OpenReach seam to be doing an ok job now that they are run separately from BT, they are moving their focus to FTTP and they are shutting down the old copper telephone network (and replacing it with SIP) which is long overdue.
Competition? Who are you kidding?
Virginmedia (plus the gigabit new entrants) provide "competition", but not in the sense of classical competitive pressure to reduce prices and improve services. Instead they use Openreach as a benchmark to justify their own higher pricing, and the mercilessly lobby government to block any (worthwhile) USO on Openreach, and limit additional ultrafast broadband funding, even in areas they themselves won't touch.
I'm with VM, and all I see is shit customer service, total absence of customer focus, endlessly rising bills, along with maximum speeds defined only by the idea of "10% faster than BT's fastest widespread offer".
Other way around. Openreach will end up connecting the masses, it'll be the fly by nighters who do the extreme cherry picking.
Just like the cable companies in the 90s.
Unless the government is going to throw billions at the proposed Internet USO, you won't see the smaller outfits lining up to dig up smaller urban areas and of course rural Britain.
" OpenReach will only end up connecting the masses by being heavily subsidised by the taxpayer."
Not necessarily. Openreach spends a lot of money maintaining copper (and that FTTC network is expensive too - lots of kit to power). FTTP is demonstrably cheaper to operate, has less issues to worry about, and guarantees universal service. They also have the advantage that the fibre laid for FTTC can be repurposed for an FTTH rollout.
It's also a necessity to make 5G live up to the hype - small cells closer to homes - so there's the prospect of getting the mobile operators to pay for lots of new backhaul links.
That's why they're going in that direction. I can tell you that in my area, not at all desirable for cherry picking purposes, and with no other form of last mile "competition", Openreach have been spending cash putting in G.fast and FTTH. Neither of these are part of a state subsidised rollout - everyone can already get 30+Mbps FTTC, and none of our postcode areas appear on the list for state funded expansion.
Gigaclear are having issues of their own, Cityfibre operate as a "fibre to the press release" company. If there's USO cash to go around, perhaps it wouldn't be a bad idea to give it to Openreach...
Having splurged a few pence on some targeted social media ads, this early adopter in Milton Keynes responded, but was told no, not available to my address at home or work. Both are in the Unitary borough of Milton Keynes, one a village the other a town , 8 and 10 mile north to be precise. Not that I'm in the least bit surpised
Thanks we already have fttp in Hull, that said the whole KCOM network had a lie down, taking out broadband, phone lines, their data centre in Hull for between 3.5 and 7 hours morning although the reg didn't publicise it.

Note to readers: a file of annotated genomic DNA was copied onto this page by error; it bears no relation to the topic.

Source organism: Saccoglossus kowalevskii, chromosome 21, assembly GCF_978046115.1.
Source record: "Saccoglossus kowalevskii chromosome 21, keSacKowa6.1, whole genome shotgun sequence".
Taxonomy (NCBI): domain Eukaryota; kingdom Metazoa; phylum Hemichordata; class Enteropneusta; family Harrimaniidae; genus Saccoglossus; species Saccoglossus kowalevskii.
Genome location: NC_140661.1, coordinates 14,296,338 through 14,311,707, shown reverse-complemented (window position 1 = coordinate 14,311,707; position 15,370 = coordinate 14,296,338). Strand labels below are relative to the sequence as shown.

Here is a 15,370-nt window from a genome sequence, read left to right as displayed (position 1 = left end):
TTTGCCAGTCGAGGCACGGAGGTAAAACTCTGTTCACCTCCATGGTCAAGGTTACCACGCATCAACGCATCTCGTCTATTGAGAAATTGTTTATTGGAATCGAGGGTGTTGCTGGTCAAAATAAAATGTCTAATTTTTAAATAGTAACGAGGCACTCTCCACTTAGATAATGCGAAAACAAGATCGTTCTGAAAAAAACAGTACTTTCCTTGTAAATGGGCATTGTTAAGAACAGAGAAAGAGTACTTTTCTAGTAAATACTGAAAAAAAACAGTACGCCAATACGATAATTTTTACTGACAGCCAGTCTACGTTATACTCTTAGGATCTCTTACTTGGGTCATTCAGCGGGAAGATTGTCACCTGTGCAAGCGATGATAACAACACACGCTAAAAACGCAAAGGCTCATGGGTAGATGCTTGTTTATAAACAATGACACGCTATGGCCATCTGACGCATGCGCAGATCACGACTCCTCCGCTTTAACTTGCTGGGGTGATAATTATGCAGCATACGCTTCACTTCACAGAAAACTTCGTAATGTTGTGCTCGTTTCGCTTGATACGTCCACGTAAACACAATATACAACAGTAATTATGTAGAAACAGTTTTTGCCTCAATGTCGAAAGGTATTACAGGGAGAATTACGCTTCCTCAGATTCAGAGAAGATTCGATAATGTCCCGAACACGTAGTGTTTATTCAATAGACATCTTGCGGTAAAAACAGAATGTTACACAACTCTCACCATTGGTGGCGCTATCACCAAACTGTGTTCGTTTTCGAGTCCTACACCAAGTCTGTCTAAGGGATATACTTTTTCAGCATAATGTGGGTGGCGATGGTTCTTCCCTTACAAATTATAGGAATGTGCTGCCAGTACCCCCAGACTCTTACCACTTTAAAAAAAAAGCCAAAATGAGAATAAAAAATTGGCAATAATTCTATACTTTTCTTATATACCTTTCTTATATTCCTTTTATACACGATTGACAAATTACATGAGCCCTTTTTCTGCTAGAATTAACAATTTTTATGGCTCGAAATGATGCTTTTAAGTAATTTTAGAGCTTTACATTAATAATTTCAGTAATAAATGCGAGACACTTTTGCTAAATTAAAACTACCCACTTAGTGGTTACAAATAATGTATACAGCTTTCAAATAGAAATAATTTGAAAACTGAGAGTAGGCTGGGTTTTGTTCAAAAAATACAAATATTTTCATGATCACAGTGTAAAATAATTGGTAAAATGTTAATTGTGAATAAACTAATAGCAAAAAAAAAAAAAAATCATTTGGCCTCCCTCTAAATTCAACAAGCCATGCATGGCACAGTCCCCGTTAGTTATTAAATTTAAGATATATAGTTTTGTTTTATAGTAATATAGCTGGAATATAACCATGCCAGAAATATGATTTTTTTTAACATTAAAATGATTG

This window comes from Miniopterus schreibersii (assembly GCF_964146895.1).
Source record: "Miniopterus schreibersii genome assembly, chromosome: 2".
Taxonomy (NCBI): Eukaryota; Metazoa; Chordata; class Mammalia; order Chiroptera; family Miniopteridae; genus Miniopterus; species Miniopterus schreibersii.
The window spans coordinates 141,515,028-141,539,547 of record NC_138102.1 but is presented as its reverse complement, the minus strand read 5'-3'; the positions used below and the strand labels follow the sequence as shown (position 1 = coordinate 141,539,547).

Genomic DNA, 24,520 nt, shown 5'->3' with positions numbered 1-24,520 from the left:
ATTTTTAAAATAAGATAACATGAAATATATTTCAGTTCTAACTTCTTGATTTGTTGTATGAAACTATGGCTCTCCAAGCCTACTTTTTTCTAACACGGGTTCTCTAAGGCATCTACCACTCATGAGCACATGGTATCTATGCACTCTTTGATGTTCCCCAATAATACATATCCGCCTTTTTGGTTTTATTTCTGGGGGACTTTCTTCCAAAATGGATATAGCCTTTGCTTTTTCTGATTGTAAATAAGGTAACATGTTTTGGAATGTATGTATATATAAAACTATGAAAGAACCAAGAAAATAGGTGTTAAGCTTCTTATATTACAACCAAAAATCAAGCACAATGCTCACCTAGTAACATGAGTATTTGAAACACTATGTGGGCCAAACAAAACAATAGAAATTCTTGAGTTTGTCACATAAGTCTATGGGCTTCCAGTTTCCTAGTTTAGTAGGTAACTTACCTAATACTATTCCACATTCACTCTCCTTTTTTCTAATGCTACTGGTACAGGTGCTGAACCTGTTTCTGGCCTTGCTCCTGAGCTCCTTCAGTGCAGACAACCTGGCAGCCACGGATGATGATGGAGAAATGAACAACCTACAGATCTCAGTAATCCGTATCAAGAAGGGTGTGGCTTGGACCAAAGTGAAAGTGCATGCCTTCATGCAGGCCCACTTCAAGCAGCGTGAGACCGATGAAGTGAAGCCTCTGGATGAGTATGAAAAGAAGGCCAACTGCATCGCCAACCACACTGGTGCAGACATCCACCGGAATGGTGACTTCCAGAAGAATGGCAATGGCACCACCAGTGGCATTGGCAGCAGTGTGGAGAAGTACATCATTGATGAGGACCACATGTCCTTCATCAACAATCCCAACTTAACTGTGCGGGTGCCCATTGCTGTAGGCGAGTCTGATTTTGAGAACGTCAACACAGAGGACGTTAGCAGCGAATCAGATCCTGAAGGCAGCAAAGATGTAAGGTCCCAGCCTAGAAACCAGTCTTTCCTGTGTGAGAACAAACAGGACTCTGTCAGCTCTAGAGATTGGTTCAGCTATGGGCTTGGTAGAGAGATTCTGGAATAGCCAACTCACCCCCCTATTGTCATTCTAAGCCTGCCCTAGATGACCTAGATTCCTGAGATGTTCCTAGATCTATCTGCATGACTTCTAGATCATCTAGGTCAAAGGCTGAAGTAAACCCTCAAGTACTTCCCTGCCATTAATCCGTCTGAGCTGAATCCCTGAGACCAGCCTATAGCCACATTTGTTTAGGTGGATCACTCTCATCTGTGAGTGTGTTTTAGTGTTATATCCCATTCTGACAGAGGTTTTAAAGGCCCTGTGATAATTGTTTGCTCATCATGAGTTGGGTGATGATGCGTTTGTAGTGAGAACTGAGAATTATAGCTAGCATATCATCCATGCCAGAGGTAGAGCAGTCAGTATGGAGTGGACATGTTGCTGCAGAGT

As I remember cityfibre bought KCOM's national network so I guess they are getting some things right.
If I decide the increased cost and risk* is worthwhile. GigaClear have just been digging up the street to install the FTTP cabling, funded mainly by you and me (via Westminster and Europe).
I am in a rural area (fields immediately behind the house, etc.) but we already have FTTC which, being reasonably close to the box, runs at around 78 Meg (if I plug the fast laptop directly into the router). Is it worth another £15 a month (by the time I've subscribed to a VOIP provider as well, c**p mobile coverage) to up that to 300?
*By risk I mean that with only the one provider if they fail, which has happened, I'll be left with either hoping someone else takes over the infrastructure or reverting to the FTTC connection which will take time.
Not a huge risk - the meaning of fail here is that Gigaclear folds really quickly, leaving no time for administration processes (which would keep the service running hoping to sell the network plus customers to another ISP). This isn't hugely likely, and even if it did happen you could pop to a mobile phone store and get a 4G broadband adapter on pay as you go to tide you over until FTTC could be brought back online.
FWIW, my sister's village has had Gigaclear for a while now - and it's been very good for her.
At my parents house out in the rural Cotswolds getting a mobile signal indoors (even 2G) on any network is very unlikely. I'm sure they'll improve things when they get all this lovely spectrum though. However their village has been fibred up with FTTP available for everyone. I won't name the company but they must have spent a bit doing that. There may of course have been some subsidy or other to soften the blow. A sales rep came to the door and spoke to my mum before Easter about the service. I was there but as it's not my house I decided I wasn't going to speak to her. The rep checked to see if they'd noticed the (vast) amount of work that had been going on to make this possible. They certainly had as it had been going on for a while and required digging up the road in one or two places as well as just the verge.